Rio Ferdinand responds after Jamie Carragher apologises to Patrice Evra over Luis Suarez t-shirts

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Eight years have passed since Patrice Evra accused Luis Suarez of using racist language towards him during Manchester United versus Liverpool in October 2011.

A two-month investigation resulted in the Football Association issuing the Uruguayan striker with an eight-match ban and a £40,000 fine.

The Anfield club responded to the decision by wearing custom t-shirts in support of Suarez during the warm-up for their match with Wigan a day later.

Jamie Carragher - who played the United - Liverpool match and was involved in the protest over his former teammate’s punishment - has since conceded he was wrong in an appearance alongside Evra on Sky Sports.

“There is no doubt we made a massive mistake; that was obvious,” the ex-Reds defender said.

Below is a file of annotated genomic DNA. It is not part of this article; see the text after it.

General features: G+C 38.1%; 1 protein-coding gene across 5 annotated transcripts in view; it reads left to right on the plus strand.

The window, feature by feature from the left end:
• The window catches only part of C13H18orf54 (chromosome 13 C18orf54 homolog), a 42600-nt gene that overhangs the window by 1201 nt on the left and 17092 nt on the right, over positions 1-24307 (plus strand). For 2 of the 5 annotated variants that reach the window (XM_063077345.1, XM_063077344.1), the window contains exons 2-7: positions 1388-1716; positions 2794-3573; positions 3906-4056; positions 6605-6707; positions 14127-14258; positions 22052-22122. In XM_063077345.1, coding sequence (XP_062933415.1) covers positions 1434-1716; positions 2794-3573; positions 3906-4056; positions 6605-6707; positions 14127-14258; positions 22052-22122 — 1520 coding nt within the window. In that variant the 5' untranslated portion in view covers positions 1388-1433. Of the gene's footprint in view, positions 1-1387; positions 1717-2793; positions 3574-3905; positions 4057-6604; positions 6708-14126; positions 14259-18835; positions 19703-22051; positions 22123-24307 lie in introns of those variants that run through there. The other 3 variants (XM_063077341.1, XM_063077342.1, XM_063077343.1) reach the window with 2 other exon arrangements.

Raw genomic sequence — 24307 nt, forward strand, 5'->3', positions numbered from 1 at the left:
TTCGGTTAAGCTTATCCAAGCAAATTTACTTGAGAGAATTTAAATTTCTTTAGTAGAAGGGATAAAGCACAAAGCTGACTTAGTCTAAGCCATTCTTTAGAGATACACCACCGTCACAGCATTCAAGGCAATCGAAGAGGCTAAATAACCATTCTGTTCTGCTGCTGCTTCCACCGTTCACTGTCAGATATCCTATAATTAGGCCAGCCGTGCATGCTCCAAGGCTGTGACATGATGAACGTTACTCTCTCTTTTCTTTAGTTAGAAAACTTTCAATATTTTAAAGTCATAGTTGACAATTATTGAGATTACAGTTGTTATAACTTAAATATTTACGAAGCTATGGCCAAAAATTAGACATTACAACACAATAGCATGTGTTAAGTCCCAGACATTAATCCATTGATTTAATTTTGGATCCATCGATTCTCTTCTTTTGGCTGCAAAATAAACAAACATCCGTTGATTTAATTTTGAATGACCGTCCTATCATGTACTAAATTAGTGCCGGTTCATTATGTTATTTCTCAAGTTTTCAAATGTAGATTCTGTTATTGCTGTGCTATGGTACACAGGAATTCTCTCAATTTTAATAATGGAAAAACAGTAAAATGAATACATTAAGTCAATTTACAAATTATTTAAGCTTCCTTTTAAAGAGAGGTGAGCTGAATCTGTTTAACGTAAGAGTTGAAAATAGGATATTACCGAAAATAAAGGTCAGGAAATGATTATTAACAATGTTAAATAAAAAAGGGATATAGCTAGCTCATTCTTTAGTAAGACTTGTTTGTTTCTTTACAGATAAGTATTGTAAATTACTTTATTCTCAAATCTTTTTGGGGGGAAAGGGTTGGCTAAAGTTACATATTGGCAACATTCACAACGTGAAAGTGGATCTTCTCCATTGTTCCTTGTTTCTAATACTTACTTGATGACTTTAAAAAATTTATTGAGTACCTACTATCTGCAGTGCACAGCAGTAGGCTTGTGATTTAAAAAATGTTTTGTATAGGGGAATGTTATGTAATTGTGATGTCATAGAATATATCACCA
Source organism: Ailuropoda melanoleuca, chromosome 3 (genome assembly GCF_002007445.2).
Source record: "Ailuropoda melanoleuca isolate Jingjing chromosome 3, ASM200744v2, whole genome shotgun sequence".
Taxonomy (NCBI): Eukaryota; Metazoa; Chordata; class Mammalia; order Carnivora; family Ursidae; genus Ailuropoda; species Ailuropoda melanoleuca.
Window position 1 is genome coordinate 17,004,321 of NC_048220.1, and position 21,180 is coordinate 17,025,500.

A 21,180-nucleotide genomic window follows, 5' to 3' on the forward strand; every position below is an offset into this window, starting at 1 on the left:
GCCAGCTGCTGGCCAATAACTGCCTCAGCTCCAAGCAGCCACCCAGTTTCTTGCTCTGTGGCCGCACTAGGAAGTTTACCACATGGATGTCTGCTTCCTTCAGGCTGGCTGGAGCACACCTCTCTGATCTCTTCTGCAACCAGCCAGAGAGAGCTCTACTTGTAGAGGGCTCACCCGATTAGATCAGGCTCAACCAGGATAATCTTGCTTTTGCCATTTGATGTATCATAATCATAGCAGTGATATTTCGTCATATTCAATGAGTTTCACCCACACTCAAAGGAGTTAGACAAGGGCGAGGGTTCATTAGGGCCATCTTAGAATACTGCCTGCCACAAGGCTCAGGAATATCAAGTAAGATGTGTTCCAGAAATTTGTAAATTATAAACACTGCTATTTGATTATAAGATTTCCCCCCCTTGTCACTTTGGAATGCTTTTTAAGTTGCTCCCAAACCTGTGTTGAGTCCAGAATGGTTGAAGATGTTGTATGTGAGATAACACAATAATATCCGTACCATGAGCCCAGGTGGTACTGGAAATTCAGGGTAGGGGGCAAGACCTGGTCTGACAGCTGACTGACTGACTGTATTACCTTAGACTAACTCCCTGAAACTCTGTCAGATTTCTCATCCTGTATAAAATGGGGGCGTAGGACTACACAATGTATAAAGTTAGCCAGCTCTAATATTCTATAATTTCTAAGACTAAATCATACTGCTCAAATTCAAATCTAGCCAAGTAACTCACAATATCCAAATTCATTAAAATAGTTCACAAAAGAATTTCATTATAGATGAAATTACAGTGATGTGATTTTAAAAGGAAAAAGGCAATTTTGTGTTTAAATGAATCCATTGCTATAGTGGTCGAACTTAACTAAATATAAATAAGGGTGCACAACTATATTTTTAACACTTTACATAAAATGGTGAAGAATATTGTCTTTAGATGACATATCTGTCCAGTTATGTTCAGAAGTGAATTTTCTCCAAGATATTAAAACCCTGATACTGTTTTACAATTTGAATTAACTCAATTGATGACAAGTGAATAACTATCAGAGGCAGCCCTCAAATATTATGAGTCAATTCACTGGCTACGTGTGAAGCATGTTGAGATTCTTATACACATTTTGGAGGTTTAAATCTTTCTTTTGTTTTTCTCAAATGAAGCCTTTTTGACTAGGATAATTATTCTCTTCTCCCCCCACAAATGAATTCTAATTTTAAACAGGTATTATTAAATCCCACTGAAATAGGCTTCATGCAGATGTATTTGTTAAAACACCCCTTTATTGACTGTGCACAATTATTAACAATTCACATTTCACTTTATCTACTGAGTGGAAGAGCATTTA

In an extensive discussion of the saga with the Frenchman, Carragher also admitted he lacked the “courage” to do what was right.

Rio Ferdinand - a colleague of Evra’s at the time - has weighed in, suggesting Liverpool must do more to address a regrettable part of their history.

“Testament to Jamie Carragher for apologising, eight years after the incident,” the 40-year-old said on BT Sport.

“But I think it is bigger than Jamie Carragher. It is the club.

“Liverpool let themselves down that day by wearing t-shirts in support of someone who had been accused of racist language.

“Eight years on and still the apology hasn’t come from Liverpool.

"It is not a t-shirt that is going to change it, it is education.”

Ferdinand is right in saying that significant action is required to tackle racism in football.

The six-time Premier League winner also commented on the recent racial abuse suffered by England players in Bulgaria, and the incident that forced Haringey Borough players to abandon an FA Cup qualifying tie against Yeovil.

“I think England’s players handled it well. There is no absolute way to deal with it and the powers that be are struggling with the sanctions,” Ferdinand added.

“I am of the mindset: punish them on the pitch. But the way Haringey and Yeovil dealt with it, coming together and walking off, shows unity from the football world. That was a good sign.”

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